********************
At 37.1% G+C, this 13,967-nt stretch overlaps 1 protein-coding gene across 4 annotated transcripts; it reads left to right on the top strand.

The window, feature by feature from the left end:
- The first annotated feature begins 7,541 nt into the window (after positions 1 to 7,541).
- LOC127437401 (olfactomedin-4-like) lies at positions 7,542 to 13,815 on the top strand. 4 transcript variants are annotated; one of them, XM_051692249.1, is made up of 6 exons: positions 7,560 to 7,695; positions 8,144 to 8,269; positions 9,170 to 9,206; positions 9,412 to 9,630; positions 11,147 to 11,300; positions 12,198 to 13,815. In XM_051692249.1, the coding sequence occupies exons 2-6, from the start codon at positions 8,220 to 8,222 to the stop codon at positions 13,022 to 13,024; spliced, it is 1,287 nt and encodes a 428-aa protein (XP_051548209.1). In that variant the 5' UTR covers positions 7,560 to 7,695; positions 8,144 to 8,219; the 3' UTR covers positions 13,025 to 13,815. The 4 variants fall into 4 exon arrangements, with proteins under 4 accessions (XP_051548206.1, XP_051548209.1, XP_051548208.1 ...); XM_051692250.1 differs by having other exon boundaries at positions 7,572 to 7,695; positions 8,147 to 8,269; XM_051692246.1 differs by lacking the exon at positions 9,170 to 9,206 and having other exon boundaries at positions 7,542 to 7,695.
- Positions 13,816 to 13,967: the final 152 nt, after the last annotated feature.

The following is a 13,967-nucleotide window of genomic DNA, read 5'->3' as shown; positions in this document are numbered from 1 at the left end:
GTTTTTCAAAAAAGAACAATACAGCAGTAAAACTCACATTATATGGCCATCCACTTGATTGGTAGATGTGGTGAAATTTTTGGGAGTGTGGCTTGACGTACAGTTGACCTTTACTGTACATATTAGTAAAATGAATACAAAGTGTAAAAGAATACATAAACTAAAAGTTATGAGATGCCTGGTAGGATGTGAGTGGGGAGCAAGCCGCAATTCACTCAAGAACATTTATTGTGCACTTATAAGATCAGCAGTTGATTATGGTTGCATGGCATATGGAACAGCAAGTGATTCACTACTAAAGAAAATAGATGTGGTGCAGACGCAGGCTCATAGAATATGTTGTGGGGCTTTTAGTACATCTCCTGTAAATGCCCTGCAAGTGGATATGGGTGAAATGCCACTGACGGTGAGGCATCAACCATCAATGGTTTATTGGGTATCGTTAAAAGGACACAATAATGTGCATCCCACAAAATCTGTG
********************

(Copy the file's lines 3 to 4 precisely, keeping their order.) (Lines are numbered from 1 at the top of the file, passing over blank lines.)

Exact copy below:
- The first annotated feature begins 7,541 nt into the window (after positions 1 to 7,541).
- LOC127437401 (olfactomedin-4-like) lies at positions 7,542 to 13,815 on the top strand. 4 transcript variants are annotated; one of them, XM_051692249.1, is made up of 6 exons: positions 7,560 to 7,695; positions 8,144 to 8,269; positions 9,170 to 9,206; positions 9,412 to 9,630; positions 11,147 to 11,300; positions 12,198 to 13,815. In XM_051692249.1, the coding sequence occupies exons 2-6, from the start codon at positions 8,220 to 8,222 to the stop codon at positions 13,022 to 13,024; spliced, it is 1,287 nt and encodes a 428-aa protein (XP_051548209.1). In that variant the 5' UTR covers positions 7,560 to 7,695; positions 8,144 to 8,219; the 3' UTR covers positions 13,025 to 13,815. The 4 variants fall into 4 exon arrangements, with proteins under 4 accessions (XP_051548206.1, XP_051548209.1, XP_051548208.1 ...); XM_051692250.1 differs by having other exon boundaries at positions 7,572 to 7,695; positions 8,147 to 8,269; XM_051692246.1 differs by lacking the exon at positions 9,170 to 9,206 and having other exon boundaries at positions 7,542 to 7,695.